The aim of the three-year project has been to help establish guidelines useful to history departments across the United States and to foster a more natural language surrounding historical skills so students have a fuller stake in course assessments and outcomes. The project is faculty (not admin) driven, it has increased the AHA’s emphasis on teaching, and the panelists today seemed committed to bringing a wider variety of educators into the conversation in the future.
The focus of the project is also shifting from majors to introductory courses, which I (selfishly) think is a great move given that this is what I teach.
I’m not totally sold though. The project itself still requires a lot of explanation – at least for those of us who aren’t really part of history departments. I don’t know that there are a ton of resources or training on site for new college and university teachers to implement the suggested Tuning outcomes in effective ways (though Anne Hyde did note the increasing presence and usefulness of centers for teaching and learning on campuses). I’m also still not certain how much students value the language of transferable skills in general education courses… But then I haven’t really asked how they feel about it. (Maybe I will in the near future.)
I finished out the day at the grad student reception (met a Masters student from University at Buffalo and chatted about pre-modern China) and the Twitterstorians/bloggers reception. It turns out that if you hang out long enough, you meet people who recommend awesome medieval Tumblrs, Baltimore tours, and scholars of history teaching and learning. Also they had Denver-brewed beer. Win.
The World Civ I classes I teach are embarking on the final stage of their blogging project this semester. This is a thoroughly self-directed project. Students can choose any topic within the time frame of the course (10,000 BCE to 1500 CE) and they can present their topic however they choose. Thus far, I have tentative proposals for Instagram feeds, Pinterest boards, Tumblrs, fashion videos, and songs and I am pretty darn excited to see where things go.
I also have a few groups clearly struggling to figure out how digital storytelling works. During our last workshop for the blogging project, I was working with one group to define a topic, a takeaway, and a creative medium they would be comfortable working with. In the midst of the conversation, one member of the group encapsulated the difficulty of pinning down this project. “This is hard,” they said. “It isn’t very linear.”
That, I think, is exactly the difficulty of creating good digital material. It isn’t especially linear and when you’ve really only been taught to think of writing in linear ways (intro, thesis, body, conclusion), it can be incredibly difficult to think about organizing information in a way that is connective but not linear.
The student’s comment prompts a number of questions for me (which I’ll record here in the hopes that I can come back to them sometime):
What’s the purpose of trying to think in non-linear ways if it feels so unnatural?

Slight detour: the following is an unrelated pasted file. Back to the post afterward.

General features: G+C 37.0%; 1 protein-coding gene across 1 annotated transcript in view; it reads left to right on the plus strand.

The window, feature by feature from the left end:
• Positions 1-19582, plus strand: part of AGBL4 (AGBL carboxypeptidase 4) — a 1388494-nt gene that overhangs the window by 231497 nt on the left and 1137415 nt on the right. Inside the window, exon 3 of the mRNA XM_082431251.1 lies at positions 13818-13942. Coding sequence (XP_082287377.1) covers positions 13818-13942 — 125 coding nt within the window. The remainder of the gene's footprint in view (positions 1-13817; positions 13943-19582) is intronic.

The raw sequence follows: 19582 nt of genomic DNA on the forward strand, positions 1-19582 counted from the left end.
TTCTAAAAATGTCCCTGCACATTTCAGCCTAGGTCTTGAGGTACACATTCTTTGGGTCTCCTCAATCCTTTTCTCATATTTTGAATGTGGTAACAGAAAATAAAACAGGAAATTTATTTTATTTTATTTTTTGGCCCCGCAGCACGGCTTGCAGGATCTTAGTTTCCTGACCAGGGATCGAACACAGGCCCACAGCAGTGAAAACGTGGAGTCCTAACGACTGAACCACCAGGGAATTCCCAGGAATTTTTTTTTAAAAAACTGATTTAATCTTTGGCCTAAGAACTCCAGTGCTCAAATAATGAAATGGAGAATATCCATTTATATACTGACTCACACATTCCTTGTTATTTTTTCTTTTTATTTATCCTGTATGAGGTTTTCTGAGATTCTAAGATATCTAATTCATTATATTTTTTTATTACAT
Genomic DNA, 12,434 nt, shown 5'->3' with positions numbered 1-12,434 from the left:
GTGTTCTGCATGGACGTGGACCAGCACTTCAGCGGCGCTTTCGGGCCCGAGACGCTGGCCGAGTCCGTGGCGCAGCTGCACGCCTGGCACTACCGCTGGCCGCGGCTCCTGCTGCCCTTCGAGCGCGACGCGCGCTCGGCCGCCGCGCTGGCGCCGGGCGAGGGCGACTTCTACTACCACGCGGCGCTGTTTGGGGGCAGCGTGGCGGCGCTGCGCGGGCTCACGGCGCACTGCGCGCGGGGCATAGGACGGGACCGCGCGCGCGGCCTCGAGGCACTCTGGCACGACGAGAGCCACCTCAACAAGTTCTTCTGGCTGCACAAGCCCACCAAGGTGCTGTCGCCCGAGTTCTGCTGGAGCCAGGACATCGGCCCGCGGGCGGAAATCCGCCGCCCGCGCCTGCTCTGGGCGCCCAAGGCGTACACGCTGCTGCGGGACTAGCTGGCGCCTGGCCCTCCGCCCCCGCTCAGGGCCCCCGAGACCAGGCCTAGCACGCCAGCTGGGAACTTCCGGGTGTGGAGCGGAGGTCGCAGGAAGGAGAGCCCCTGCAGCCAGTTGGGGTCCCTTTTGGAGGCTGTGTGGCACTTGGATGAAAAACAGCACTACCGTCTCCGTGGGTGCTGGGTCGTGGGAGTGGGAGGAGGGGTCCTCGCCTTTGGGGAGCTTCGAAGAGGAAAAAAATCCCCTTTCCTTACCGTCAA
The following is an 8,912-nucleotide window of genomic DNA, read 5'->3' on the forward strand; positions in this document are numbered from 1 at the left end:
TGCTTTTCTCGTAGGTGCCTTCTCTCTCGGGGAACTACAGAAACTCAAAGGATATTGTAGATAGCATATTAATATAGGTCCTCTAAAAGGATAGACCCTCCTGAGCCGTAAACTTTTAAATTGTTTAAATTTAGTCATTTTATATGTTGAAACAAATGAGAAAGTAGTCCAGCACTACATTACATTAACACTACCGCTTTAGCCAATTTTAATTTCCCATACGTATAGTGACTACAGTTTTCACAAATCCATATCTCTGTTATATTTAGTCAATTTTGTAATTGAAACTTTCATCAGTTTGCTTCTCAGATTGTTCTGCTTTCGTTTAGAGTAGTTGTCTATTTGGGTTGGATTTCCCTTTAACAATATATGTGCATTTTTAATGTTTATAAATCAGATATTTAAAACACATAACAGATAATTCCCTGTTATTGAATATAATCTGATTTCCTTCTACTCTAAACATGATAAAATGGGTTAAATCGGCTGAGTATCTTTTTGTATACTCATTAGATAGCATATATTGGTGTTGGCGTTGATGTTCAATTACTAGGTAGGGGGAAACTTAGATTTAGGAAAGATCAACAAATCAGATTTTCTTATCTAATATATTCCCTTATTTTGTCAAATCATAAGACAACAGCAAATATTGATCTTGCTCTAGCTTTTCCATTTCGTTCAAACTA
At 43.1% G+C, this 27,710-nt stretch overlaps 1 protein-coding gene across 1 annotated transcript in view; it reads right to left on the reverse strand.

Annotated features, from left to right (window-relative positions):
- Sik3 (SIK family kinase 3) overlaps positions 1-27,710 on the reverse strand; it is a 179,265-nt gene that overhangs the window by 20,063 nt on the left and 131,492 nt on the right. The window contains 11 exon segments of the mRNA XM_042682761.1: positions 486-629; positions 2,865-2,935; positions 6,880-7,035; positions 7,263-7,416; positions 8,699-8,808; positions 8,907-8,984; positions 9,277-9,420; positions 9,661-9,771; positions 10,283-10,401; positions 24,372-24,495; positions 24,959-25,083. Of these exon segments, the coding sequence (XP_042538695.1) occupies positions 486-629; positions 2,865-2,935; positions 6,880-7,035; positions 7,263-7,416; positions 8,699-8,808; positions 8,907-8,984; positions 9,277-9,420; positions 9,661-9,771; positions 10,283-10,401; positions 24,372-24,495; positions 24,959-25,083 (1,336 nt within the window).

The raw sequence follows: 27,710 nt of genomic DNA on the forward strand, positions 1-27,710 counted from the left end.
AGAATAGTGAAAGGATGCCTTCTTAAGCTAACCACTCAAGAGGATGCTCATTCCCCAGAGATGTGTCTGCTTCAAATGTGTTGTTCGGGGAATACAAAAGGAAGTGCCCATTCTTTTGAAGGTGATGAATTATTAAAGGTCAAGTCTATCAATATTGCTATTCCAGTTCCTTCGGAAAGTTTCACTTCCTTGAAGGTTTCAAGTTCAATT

How can I teach non-linear and creative thinking?
Is there more prep and introduction I can give students to this sort of task
Undoubtedly, yes – but what prep should I give? The 5 Photos exercise might be a good place to start…
How do I help students locate models and assistance (outside of the class and myself) for trying to think and create in new ways?
The Dissertation Project and Boundaries of Storytelling
The last question is especially pressing for me as I try to work out the purpose and shape of my dissertation project. My project currently centers on how students understand and express the importance of a particular person, event, or idea in history. My working hypothesis is that the default definition of “historically significant” for most students at the start of a class has to do with whether or not something or someone is relatable.
I suspect this definition is, at least in part, a product of the pervasiveness of social media platforms that encourage us (the students and myself) to react to or comment on everything. I’m wondering if this preference for interactive material prompts us to consider our own reactions to content as co-equal in importance to the content itself. I think that might cause us to filter all information (past and present) through that question of whether or not something is personally relatable.
This is all very tentative stuff at the moment. In order to understand whether that hypothesis is reasonable, I need to ask students what they actually think about history and how they use digital media. No surprise there; lots of historians concerned with what students think about history or digital media have asked them before.
I think, though, that I’d like to play with the linear way historians usually ask students what they think about history and digital media. In academic work about historical thinking (see the work of Sam Wineburg, the edited volume Knowing, Teaching, and Learning History, or the Perspectives series, “Thinking Historically in the Classroom“) or digital media (I’m thinking especially of Henry Jenkins and Mills Kelly here), the research model is usually pretty traditional. The researcher formulates a hypothesis, designs a study, collects the data, analyzes the data, and publishes her/his findings. In the case of works about pedagogy, the author of a book or article might simply reflect on what they’ve observed in their classes.
In either case, the researcher has the final word when it comes to interpretation. That makes sense given the short-term nature of many studies and the clear knowledge difference between, say, primary- or secondary-school students and a researcher with a Ph.D. This process also produces perceptive frameworks for thinking about how people think about history, many of which as a springboard for my own work, so I’m not by any means trying to overturn this model altogether.
I am wondering, though, if it might be worthwhile to interrupt the linear research model by asking for feedback from participants about the conclusions of a study. I’m planning to work with adults (most of whom aren’t much younger than me) who possess the self-awareness to tell me if I’m misinterpreting their written or spoken responses in an activity. I’d love to make them collaborators in this process and seek their input throughout the project. I am also unsure how to accomplish that in meaningful ways.
I currently lack a model for that sort of collaboration and there are a lot of questions I would need to address to do this sort of work: